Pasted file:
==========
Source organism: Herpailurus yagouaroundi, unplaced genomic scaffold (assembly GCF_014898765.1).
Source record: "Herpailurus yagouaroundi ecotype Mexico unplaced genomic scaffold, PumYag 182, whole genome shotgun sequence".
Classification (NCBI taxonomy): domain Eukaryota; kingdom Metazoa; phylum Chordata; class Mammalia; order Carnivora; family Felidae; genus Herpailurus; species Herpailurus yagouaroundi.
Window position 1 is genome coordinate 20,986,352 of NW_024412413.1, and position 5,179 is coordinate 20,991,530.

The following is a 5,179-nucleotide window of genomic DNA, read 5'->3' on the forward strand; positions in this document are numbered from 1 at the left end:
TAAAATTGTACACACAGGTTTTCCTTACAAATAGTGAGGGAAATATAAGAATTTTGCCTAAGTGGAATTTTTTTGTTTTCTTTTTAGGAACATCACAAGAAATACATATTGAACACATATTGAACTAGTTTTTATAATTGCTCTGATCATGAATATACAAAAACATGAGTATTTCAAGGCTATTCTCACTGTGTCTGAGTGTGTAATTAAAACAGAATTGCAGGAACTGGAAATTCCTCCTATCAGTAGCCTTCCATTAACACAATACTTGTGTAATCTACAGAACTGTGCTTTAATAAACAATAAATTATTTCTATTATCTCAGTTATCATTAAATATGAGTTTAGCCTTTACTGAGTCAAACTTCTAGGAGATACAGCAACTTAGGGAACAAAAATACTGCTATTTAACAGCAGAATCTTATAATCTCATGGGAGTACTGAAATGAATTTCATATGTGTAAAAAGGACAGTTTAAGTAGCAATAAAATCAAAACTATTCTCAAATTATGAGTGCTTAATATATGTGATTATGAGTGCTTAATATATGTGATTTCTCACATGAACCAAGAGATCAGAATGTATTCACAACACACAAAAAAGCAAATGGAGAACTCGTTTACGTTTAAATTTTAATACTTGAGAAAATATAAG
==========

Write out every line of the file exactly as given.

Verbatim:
Source organism: Herpailurus yagouaroundi, unplaced genomic scaffold (assembly GCF_014898765.1).
Source record: "Herpailurus yagouaroundi ecotype Mexico unplaced genomic scaffold, PumYag 182, whole genome shotgun sequence".
Classification (NCBI taxonomy): domain Eukaryota; kingdom Metazoa; phylum Chordata; class Mammalia; order Carnivora; family Felidae; genus Herpailurus; species Herpailurus yagouaroundi.
Window position 1 is genome coordinate 20,986,352 of NW_024412413.1, and position 5,179 is coordinate 20,991,530.

The following is a 5,179-nucleotide window of genomic DNA, read 5'->3' on the forward strand; positions in this document are numbered from 1 at the left end:
TAAAATTGTACACACAGGTTTTCCTTACAAATAGTGAGGGAAATATAAGAATTTTGCCTAAGTGGAATTTTTTTGTTTTCTTTTTAGGAACATCACAAGAAATACATATTGAACACATATTGAACTAGTTTTTATAATTGCTCTGATCATGAATATACAAAAACATGAGTATTTCAAGGCTATTCTCACTGTGTCTGAGTGTGTAATTAAAACAGAATTGCAGGAACTGGAAATTCCTCCTATCAGTAGCCTTCCATTAACACAATACTTGTGTAATCTACAGAACTGTGCTTTAATAAACAATAAATTATTTCTATTATCTCAGTTATCATTAAATATGAGTTTAGCCTTTACTGAGTCAAACTTCTAGGAGATACAGCAACTTAGGGAACAAAAATACTGCTATTTAACAGCAGAATCTTATAATCTCATGGGAGTACTGAAATGAATTTCATATGTGTAAAAAGGACAGTTTAAGTAGCAATAAAATCAAAACTATTCTCAAATTATGAGTGCTTAATATATGTGATTATGAGTGCTTAATATATGTGATTTCTCACATGAACCAAGAGATCAGAATGTATTCACAACACACAAAAAAGCAAATGGAGAACTCGTTTACGTTTAAATTTTAATACTTGAGAAAATATAAG